EuroOSCON: Head Space

The EuroOSCON conference team are deploying around the Hotel Krasnapolsky (or “the Kras” as we’ve come to call it) and I’m thinking hard about what I expect to see, what I want to learn, and what I don’t know about our first conference in Europe.

The lead-up to OSCON in Amsterdam has been different than the lead-up to OSCON in Portland. With the US OSCON, we have a long history and our marketing could take advantage of that. With OSCON in Amsterdam, we’ve had to begin building the trust that we now have in the US. It hasn’t been easy–for all of O’Reilly’s global operations, the conferences group is still based in Sebastopol, California, USA. From negotiating with the hotel to crafting the marketing, everything is slightly (and in some cases vastly) different than in the US. We’ve been learning those differences every step of the way. For example, the venue here plays a much stronger role in the event than our US venues. When you’re at OSCON in Amsterdam, you’re aware you’re at the Kras–it’s an old hotel with character, tradition, and quirks. When you’re at a US hotel or convention center, the venue recedes into the background and the event dominates. There are a million small things like this that add up to a completely different experience for organizers and attendees.

We haven’t run into language difficulties–no requests for sessions in Flemish, for example. But it will be an interesting experience running a conference where presenters and attendees are communicating in neither’s first language. I don’t know how many attendees we’ve lost because of this: perhaps there’d be 5,000 people ready to attend an open source conference held in Flemish.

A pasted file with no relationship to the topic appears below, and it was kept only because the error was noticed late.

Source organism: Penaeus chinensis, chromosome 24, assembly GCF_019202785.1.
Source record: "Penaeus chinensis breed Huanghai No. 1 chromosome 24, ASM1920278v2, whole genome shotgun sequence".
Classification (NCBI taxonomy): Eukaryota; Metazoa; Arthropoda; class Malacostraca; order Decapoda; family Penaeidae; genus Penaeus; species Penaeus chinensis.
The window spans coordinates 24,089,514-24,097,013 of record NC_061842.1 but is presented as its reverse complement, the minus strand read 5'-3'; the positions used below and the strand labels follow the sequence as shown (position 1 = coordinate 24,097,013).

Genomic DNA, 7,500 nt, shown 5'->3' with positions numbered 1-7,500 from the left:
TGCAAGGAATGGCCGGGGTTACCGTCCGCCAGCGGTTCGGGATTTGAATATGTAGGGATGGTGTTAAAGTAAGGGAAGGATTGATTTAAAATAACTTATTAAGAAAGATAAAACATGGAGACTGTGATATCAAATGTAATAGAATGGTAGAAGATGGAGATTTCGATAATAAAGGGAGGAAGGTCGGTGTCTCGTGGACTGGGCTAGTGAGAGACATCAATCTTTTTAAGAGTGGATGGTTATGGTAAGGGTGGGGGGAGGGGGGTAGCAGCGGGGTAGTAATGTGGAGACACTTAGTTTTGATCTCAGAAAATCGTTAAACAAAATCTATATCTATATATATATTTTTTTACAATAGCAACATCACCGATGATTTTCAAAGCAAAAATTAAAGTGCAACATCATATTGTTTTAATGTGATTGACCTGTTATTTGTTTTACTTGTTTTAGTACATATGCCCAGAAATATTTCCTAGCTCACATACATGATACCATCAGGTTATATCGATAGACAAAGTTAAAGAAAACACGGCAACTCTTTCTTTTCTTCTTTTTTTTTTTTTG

At some level, though, worrying about the conference language isn’t productive because I can’t do anything about it. Being a monoglottal Anglo (excepting my high-school French which, when I trotted it out eight years ago in Lyons, earned me a withering look and the offer, “if you try to speak English, I will try to understand it”) I couldn’t produce a program for a conference that wasn’t in English. The human limitations of the organizers, myself included, make any conference what it is. US OSCON, for example, has traditionally been very strong in web technologies, and that’s largely because the program chair happened to be strong in that area. If Miguel de Icaza had built the program for the first OSCON, this year’s would have looked very different.

We’re lucky to have chosen Amsterdam for the venue. We had no trouble interesting American speakers in making the trip there, and it seems a popular place for speakers from around the rest of Europe too. I could see why before I reached the hotel: the people are friendly, laid back, and easy to be around. They use bicycles everywhere and are courteous drivers–our shuttle bus driver had to stop and ask for help getting to a destination because of a lot of closed roads, and he got a small throng of people offering advice and routes. And, most important for your monoglottal correspondent, English is widely understood and spoken. This is the perfect location for our first European conference.